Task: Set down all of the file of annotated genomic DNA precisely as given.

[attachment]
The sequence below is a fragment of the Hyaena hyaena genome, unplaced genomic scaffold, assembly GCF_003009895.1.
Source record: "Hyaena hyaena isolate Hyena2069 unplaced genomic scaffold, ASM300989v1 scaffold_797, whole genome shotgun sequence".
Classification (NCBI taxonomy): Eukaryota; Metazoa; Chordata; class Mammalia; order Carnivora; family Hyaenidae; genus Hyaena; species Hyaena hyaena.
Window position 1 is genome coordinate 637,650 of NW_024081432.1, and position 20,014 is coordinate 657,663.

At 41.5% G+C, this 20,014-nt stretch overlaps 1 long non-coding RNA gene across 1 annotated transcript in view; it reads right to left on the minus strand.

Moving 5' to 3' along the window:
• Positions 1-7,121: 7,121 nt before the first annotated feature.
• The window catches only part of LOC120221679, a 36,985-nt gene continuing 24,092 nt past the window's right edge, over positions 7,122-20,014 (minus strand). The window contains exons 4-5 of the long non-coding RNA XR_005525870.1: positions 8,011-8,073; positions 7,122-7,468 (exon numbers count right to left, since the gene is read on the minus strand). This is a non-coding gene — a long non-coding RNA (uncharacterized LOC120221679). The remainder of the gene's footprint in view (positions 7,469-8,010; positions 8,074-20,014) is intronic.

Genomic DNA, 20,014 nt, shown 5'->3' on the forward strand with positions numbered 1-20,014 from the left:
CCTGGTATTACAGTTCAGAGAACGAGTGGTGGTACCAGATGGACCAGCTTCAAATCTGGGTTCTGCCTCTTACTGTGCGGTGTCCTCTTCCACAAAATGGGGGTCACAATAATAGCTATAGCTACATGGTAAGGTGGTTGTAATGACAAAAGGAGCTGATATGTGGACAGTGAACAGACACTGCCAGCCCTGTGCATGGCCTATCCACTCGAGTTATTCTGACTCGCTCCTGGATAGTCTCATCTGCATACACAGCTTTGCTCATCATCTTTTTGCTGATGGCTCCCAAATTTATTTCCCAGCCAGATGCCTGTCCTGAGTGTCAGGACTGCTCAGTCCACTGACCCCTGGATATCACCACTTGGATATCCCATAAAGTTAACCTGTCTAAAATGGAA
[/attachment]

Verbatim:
The sequence below is a fragment of the Hyaena hyaena genome, unplaced genomic scaffold, assembly GCF_003009895.1.
Source record: "Hyaena hyaena isolate Hyena2069 unplaced genomic scaffold, ASM300989v1 scaffold_797, whole genome shotgun sequence".
Classification (NCBI taxonomy): Eukaryota; Metazoa; Chordata; class Mammalia; order Carnivora; family Hyaenidae; genus Hyaena; species Hyaena hyaena.
Window position 1 is genome coordinate 637,650 of NW_024081432.1, and position 20,014 is coordinate 657,663.

At 41.5% G+C, this 20,014-nt stretch overlaps 1 long non-coding RNA gene across 1 annotated transcript in view; it reads right to left on the minus strand.

Moving 5' to 3' along the window:
• Positions 1-7,121: 7,121 nt before the first annotated feature.
• The window catches only part of LOC120221679, a 36,985-nt gene continuing 24,092 nt past the window's right edge, over positions 7,122-20,014 (minus strand). The window contains exons 4-5 of the long non-coding RNA XR_005525870.1: positions 8,011-8,073; positions 7,122-7,468 (exon numbers count right to left, since the gene is read on the minus strand). This is a non-coding gene — a long non-coding RNA (uncharacterized LOC120221679). The remainder of the gene's footprint in view (positions 7,469-8,010; positions 8,074-20,014) is intronic.

Genomic DNA, 20,014 nt, shown 5'->3' on the forward strand with positions numbered 1-20,014 from the left:
CCTGGTATTACAGTTCAGAGAACGAGTGGTGGTACCAGATGGACCAGCTTCAAATCTGGGTTCTGCCTCTTACTGTGCGGTGTCCTCTTCCACAAAATGGGGGTCACAATAATAGCTATAGCTACATGGTAAGGTGGTTGTAATGACAAAAGGAGCTGATATGTGGACAGTGAACAGACACTGCCAGCCCTGTGCATGGCCTATCCACTCGAGTTATTCTGACTCGCTCCTGGATAGTCTCATCTGCATACACAGCTTTGCTCATCATCTTTTTGCTGATGGCTCCCAAATTTATTTCCCAGCCAGATGCCTGTCCTGAGTGTCAGGACTGCTCAGTCCACTGACCCCTGGATATCACCACTTGGATATCCCATAAAGTTAACCTGTCTAAAATGGAA